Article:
Since the "Velvet Revolution," the primary foreign policy goal of successive Czech governments has been to integrate into Western security and economic structures, especially North Atlantic Treaty Organization (NATO) and the EU.
In 1997, the Czech Republic was invited, along with Poland and Hungary, to join NATO. Accession protocols with the Alliance were signed in late 1997, and the Parliament ratified accession in April 1998. Czech troops had already served with NATO in peace keeping operations in Bosnia since the end of 1995. The Czech Republic became a full NATO member on 12 March 1999. The first NATO summit held in a former Warsaw Pact country took place in Prague in November 2002, and dealt with NATO's further enlargement and its cooperation with Russia.
The process of accession into the EU began in March 1998, along with four other central European countries and Cyprus. It was among 10 new EU candidate countries to be formally invited to join the body in December 2002, and the Czech Republic is expected to become a full member in May 2004, pending an EU accession referendum to be held in June 2003.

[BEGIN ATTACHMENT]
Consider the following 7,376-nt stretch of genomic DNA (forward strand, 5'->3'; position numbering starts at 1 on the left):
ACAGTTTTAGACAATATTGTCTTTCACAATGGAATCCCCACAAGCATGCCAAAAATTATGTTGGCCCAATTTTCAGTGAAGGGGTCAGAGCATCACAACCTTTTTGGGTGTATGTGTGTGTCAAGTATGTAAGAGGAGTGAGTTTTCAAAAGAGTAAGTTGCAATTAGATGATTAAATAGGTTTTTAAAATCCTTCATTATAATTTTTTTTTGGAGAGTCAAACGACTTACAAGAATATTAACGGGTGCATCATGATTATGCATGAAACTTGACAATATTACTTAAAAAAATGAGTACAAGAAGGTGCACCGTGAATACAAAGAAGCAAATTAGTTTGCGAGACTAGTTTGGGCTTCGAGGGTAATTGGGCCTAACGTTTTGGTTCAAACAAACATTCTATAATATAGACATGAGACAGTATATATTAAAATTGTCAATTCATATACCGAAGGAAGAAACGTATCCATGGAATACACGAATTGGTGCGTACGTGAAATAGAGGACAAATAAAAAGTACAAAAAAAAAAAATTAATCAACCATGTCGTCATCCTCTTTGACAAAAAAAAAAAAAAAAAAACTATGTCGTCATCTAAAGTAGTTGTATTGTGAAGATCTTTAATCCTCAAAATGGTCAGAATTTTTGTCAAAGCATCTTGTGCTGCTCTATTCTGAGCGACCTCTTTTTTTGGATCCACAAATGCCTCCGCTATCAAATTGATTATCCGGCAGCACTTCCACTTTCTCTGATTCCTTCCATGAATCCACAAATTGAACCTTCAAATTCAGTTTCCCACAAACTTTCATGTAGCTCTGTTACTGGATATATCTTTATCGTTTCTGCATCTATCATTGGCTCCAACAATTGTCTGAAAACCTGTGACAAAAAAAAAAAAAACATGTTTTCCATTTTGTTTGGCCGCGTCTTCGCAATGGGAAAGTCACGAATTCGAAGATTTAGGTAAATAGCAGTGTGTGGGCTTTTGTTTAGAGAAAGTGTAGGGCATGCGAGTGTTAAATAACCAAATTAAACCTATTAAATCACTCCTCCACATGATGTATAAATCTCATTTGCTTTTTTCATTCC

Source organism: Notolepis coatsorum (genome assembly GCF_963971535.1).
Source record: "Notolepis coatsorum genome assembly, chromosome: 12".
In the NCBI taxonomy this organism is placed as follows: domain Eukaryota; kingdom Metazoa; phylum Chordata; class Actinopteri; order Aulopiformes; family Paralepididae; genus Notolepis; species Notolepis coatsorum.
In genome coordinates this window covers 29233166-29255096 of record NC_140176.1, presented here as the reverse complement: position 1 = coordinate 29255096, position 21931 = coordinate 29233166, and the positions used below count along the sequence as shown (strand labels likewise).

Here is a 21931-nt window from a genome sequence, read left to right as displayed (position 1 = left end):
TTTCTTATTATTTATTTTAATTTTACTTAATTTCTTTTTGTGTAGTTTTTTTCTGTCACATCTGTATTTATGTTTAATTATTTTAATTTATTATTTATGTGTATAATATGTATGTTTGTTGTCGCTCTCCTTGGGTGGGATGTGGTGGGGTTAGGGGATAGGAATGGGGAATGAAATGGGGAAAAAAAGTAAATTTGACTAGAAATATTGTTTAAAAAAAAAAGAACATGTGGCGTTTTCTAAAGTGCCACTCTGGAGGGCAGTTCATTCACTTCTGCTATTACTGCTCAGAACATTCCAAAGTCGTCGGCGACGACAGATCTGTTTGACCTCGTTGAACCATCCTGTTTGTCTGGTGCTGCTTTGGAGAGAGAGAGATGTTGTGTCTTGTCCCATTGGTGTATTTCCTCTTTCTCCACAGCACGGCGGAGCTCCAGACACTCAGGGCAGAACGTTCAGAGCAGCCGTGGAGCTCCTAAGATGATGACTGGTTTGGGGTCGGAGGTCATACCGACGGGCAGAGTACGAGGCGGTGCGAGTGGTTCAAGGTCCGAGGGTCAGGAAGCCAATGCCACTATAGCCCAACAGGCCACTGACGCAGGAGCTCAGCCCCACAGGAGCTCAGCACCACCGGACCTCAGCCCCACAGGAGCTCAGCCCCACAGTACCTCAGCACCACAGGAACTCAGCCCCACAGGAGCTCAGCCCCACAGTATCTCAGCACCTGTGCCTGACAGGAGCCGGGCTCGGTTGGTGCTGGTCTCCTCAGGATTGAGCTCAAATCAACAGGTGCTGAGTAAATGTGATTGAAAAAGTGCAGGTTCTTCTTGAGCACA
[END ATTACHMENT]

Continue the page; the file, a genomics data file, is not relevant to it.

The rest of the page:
Spidla traveled to Afghanistan in early October 2002 to meet with Afghan leader Hamid Karzai, and to visit Czech doctors in the field there. In November, the government approved a plan to reform and professionalize the army; the army is to become fully professional by 2007.
In line with former President Vaclav Havel's support for the U.S. position regarding the disarmament of Iraq in late 2002, Spidla in February 2003 adamantly voiced his disagreement with French President Jacques Chirac's statements that the Czech Republic and other EU candidate countries had engaged in "childish and irresponsible behavior" in supporting the position of the United States on disarming Iraq, by force if need be. Chirac said those EU candidate countries missed a good opportunity to "keep quiet," and implicitly warned the candidates that their position could be dangerous because EU enlargement had not yet been ratified by the member countries. Spidla labeled Chirac's comments as "neither balanced nor correct." The Czech Republic sent its elite anti-chemical weapons unit to Kuwait prior to the start of the war in Iraq on 19 March 2003.